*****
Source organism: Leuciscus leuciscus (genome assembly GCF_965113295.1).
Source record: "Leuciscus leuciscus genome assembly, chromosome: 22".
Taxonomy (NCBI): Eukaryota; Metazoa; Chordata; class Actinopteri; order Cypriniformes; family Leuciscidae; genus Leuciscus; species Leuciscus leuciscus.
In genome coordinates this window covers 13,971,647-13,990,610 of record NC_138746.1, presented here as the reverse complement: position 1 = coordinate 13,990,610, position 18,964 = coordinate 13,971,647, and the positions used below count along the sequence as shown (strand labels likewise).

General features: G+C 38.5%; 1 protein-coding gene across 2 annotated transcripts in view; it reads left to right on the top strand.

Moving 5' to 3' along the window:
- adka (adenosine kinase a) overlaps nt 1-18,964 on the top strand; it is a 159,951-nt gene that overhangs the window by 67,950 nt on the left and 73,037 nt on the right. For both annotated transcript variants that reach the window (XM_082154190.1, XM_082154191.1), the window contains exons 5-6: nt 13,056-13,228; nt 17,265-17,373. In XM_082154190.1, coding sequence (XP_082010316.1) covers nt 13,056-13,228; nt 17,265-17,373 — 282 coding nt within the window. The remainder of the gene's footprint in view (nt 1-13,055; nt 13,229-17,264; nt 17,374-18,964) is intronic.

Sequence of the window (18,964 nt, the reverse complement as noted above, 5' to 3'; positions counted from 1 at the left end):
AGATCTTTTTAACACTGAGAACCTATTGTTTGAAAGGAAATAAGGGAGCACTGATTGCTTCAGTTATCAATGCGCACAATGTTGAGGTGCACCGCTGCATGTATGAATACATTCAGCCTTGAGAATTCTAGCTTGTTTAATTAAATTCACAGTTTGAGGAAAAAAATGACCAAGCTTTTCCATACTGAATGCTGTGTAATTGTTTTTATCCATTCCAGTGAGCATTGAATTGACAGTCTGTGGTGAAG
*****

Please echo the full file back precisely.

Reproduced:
Source organism: Leuciscus leuciscus (genome assembly GCF_965113295.1).
Source record: "Leuciscus leuciscus genome assembly, chromosome: 22".
Taxonomy (NCBI): Eukaryota; Metazoa; Chordata; class Actinopteri; order Cypriniformes; family Leuciscidae; genus Leuciscus; species Leuciscus leuciscus.
In genome coordinates this window covers 13,971,647-13,990,610 of record NC_138746.1, presented here as the reverse complement: position 1 = coordinate 13,990,610, position 18,964 = coordinate 13,971,647, and the positions used below count along the sequence as shown (strand labels likewise).

General features: G+C 38.5%; 1 protein-coding gene across 2 annotated transcripts in view; it reads left to right on the top strand.

Moving 5' to 3' along the window:
- adka (adenosine kinase a) overlaps nt 1-18,964 on the top strand; it is a 159,951-nt gene that overhangs the window by 67,950 nt on the left and 73,037 nt on the right. For both annotated transcript variants that reach the window (XM_082154190.1, XM_082154191.1), the window contains exons 5-6: nt 13,056-13,228; nt 17,265-17,373. In XM_082154190.1, coding sequence (XP_082010316.1) covers nt 13,056-13,228; nt 17,265-17,373 — 282 coding nt within the window. The remainder of the gene's footprint in view (nt 1-13,055; nt 13,229-17,264; nt 17,374-18,964) is intronic.

Sequence of the window (18,964 nt, the reverse complement as noted above, 5' to 3'; positions counted from 1 at the left end):
AGATCTTTTTAACACTGAGAACCTATTGTTTGAAAGGAAATAAGGGAGCACTGATTGCTTCAGTTATCAATGCGCACAATGTTGAGGTGCACCGCTGCATGTATGAATACATTCAGCCTTGAGAATTCTAGCTTGTTTAATTAAATTCACAGTTTGAGGAAAAAAATGACCAAGCTTTTCCATACTGAATGCTGTGTAATTGTTTTTATCCATTCCAGTGAGCATTGAATTGACAGTCTGTGGTGAAG